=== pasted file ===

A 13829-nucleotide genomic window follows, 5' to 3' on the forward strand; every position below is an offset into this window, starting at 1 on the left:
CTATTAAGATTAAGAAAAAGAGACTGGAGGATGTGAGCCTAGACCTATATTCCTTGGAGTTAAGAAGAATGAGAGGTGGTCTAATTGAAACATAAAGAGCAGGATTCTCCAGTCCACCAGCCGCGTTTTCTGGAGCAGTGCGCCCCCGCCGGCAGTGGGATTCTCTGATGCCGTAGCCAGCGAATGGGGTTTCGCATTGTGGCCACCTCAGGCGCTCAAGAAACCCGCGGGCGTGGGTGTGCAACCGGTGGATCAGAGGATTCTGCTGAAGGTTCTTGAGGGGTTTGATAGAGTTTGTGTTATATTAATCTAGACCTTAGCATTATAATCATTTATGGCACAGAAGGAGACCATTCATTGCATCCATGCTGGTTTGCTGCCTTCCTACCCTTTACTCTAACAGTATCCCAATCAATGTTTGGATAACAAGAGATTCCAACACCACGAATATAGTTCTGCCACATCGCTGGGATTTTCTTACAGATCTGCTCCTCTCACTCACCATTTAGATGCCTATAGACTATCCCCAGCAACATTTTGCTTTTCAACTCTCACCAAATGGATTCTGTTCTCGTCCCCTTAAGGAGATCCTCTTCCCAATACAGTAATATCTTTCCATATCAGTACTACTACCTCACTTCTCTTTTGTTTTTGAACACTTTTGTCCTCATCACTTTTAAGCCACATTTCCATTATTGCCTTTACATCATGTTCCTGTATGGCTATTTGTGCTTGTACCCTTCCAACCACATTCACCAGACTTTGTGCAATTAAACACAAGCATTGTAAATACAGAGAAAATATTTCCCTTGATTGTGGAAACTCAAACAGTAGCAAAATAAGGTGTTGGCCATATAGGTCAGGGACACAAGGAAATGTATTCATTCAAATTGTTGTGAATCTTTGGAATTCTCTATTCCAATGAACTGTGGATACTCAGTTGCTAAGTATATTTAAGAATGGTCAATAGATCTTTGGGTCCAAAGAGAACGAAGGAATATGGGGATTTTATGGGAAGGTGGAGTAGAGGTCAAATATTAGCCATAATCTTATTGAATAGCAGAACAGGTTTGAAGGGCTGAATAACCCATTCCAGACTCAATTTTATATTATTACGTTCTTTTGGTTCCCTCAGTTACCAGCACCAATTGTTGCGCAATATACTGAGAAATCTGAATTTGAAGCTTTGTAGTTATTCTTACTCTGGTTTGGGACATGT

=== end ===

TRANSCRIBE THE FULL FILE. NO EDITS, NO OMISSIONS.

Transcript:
A 13829-nucleotide genomic window follows, 5' to 3' on the forward strand; every position below is an offset into this window, starting at 1 on the left:
CTATTAAGATTAAGAAAAAGAGACTGGAGGATGTGAGCCTAGACCTATATTCCTTGGAGTTAAGAAGAATGAGAGGTGGTCTAATTGAAACATAAAGAGCAGGATTCTCCAGTCCACCAGCCGCGTTTTCTGGAGCAGTGCGCCCCCGCCGGCAGTGGGATTCTCTGATGCCGTAGCCAGCGAATGGGGTTTCGCATTGTGGCCACCTCAGGCGCTCAAGAAACCCGCGGGCGTGGGTGTGCAACCGGTGGATCAGAGGATTCTGCTGAAGGTTCTTGAGGGGTTTGATAGAGTTTGTGTTATATTAATCTAGACCTTAGCATTATAATCATTTATGGCACAGAAGGAGACCATTCATTGCATCCATGCTGGTTTGCTGCCTTCCTACCCTTTACTCTAACAGTATCCCAATCAATGTTTGGATAACAAGAGATTCCAACACCACGAATATAGTTCTGCCACATCGCTGGGATTTTCTTACAGATCTGCTCCTCTCACTCACCATTTAGATGCCTATAGACTATCCCCAGCAACATTTTGCTTTTCAACTCTCACCAAATGGATTCTGTTCTCGTCCCCTTAAGGAGATCCTCTTCCCAATACAGTAATATCTTTCCATATCAGTACTACTACCTCACTTCTCTTTTGTTTTTGAACACTTTTGTCCTCATCACTTTTAAGCCACATTTCCATTATTGCCTTTACATCATGTTCCTGTATGGCTATTTGTGCTTGTACCCTTCCAACCACATTCACCAGACTTTGTGCAATTAAACACAAGCATTGTAAATACAGAGAAAATATTTCCCTTGATTGTGGAAACTCAAACAGTAGCAAAATAAGGTGTTGGCCATATAGGTCAGGGACACAAGGAAATGTATTCATTCAAATTGTTGTGAATCTTTGGAATTCTCTATTCCAATGAACTGTGGATACTCAGTTGCTAAGTATATTTAAGAATGGTCAATAGATCTTTGGGTCCAAAGAGAACGAAGGAATATGGGGATTTTATGGGAAGGTGGAGTAGAGGTCAAATATTAGCCATAATCTTATTGAATAGCAGAACAGGTTTGAAGGGCTGAATAACCCATTCCAGACTCAATTTTATATTATTACGTTCTTTTGGTTCCCTCAGTTACCAGCACCAATTGTTGCGCAATATACTGAGAAATCTGAATTTGAAGCTTTGTAGTTATTCTTACTCTGGTTTGGGACATGT